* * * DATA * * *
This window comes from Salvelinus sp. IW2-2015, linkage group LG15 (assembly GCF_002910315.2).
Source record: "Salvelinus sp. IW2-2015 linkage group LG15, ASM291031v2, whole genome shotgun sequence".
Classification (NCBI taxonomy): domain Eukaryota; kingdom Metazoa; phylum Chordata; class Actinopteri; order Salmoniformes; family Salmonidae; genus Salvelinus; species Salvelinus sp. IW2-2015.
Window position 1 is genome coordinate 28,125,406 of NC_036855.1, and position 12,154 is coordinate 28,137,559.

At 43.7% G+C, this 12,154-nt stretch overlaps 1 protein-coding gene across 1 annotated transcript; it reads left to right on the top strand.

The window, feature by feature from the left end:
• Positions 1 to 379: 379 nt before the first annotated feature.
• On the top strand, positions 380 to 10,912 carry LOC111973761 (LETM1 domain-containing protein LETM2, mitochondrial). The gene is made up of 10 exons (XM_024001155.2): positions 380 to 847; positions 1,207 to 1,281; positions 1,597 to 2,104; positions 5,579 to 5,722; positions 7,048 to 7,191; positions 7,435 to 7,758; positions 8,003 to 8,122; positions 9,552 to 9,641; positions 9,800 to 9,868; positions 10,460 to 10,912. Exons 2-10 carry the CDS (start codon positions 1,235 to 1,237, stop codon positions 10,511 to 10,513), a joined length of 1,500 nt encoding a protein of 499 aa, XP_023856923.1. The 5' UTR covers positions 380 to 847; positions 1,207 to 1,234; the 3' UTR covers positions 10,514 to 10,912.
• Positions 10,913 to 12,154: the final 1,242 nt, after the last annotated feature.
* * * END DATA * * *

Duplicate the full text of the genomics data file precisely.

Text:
This window comes from Salvelinus sp. IW2-2015, linkage group LG15 (assembly GCF_002910315.2).
Source record: "Salvelinus sp. IW2-2015 linkage group LG15, ASM291031v2, whole genome shotgun sequence".
Classification (NCBI taxonomy): domain Eukaryota; kingdom Metazoa; phylum Chordata; class Actinopteri; order Salmoniformes; family Salmonidae; genus Salvelinus; species Salvelinus sp. IW2-2015.
Window position 1 is genome coordinate 28,125,406 of NC_036855.1, and position 12,154 is coordinate 28,137,559.

At 43.7% G+C, this 12,154-nt stretch overlaps 1 protein-coding gene across 1 annotated transcript; it reads left to right on the top strand.

The window, feature by feature from the left end:
• Positions 1 to 379: 379 nt before the first annotated feature.
• On the top strand, positions 380 to 10,912 carry LOC111973761 (LETM1 domain-containing protein LETM2, mitochondrial). The gene is made up of 10 exons (XM_024001155.2): positions 380 to 847; positions 1,207 to 1,281; positions 1,597 to 2,104; positions 5,579 to 5,722; positions 7,048 to 7,191; positions 7,435 to 7,758; positions 8,003 to 8,122; positions 9,552 to 9,641; positions 9,800 to 9,868; positions 10,460 to 10,912. Exons 2-10 carry the CDS (start codon positions 1,235 to 1,237, stop codon positions 10,511 to 10,513), a joined length of 1,500 nt encoding a protein of 499 aa, XP_023856923.1. The 5' UTR covers positions 380 to 847; positions 1,207 to 1,234; the 3' UTR covers positions 10,514 to 10,912.
• Positions 10,913 to 12,154: the final 1,242 nt, after the last annotated feature.